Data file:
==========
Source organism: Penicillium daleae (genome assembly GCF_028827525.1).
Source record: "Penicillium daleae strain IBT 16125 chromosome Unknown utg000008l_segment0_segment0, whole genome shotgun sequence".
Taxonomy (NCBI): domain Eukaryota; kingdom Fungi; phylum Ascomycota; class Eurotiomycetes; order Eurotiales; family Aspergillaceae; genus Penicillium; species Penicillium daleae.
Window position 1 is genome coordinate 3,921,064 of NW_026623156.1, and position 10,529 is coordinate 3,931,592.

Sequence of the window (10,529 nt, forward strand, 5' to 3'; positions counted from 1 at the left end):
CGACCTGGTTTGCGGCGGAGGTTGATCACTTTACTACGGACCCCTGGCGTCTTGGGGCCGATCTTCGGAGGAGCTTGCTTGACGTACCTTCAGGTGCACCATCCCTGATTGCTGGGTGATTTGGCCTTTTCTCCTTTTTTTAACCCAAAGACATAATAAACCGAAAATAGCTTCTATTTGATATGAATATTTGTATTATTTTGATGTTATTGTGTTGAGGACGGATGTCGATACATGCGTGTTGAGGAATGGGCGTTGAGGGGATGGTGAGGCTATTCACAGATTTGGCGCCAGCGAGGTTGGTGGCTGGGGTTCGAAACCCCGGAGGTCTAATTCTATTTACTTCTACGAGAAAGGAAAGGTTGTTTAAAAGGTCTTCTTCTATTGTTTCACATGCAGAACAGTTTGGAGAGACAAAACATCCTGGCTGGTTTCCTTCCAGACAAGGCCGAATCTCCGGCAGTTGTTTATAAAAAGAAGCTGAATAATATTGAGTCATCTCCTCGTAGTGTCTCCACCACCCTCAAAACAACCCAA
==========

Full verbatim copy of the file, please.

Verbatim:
Source organism: Penicillium daleae (genome assembly GCF_028827525.1).
Source record: "Penicillium daleae strain IBT 16125 chromosome Unknown utg000008l_segment0_segment0, whole genome shotgun sequence".
Taxonomy (NCBI): domain Eukaryota; kingdom Fungi; phylum Ascomycota; class Eurotiomycetes; order Eurotiales; family Aspergillaceae; genus Penicillium; species Penicillium daleae.
Window position 1 is genome coordinate 3,921,064 of NW_026623156.1, and position 10,529 is coordinate 3,931,592.

Sequence of the window (10,529 nt, forward strand, 5' to 3'; positions counted from 1 at the left end):
CGACCTGGTTTGCGGCGGAGGTTGATCACTTTACTACGGACCCCTGGCGTCTTGGGGCCGATCTTCGGAGGAGCTTGCTTGACGTACCTTCAGGTGCACCATCCCTGATTGCTGGGTGATTTGGCCTTTTCTCCTTTTTTTAACCCAAAGACATAATAAACCGAAAATAGCTTCTATTTGATATGAATATTTGTATTATTTTGATGTTATTGTGTTGAGGACGGATGTCGATACATGCGTGTTGAGGAATGGGCGTTGAGGGGATGGTGAGGCTATTCACAGATTTGGCGCCAGCGAGGTTGGTGGCTGGGGTTCGAAACCCCGGAGGTCTAATTCTATTTACTTCTACGAGAAAGGAAAGGTTGTTTAAAAGGTCTTCTTCTATTGTTTCACATGCAGAACAGTTTGGAGAGACAAAACATCCTGGCTGGTTTCCTTCCAGACAAGGCCGAATCTCCGGCAGTTGTTTATAAAAAGAAGCTGAATAATATTGAGTCATCTCCTCGTAGTGTCTCCACCACCCTCAAAACAACCCAA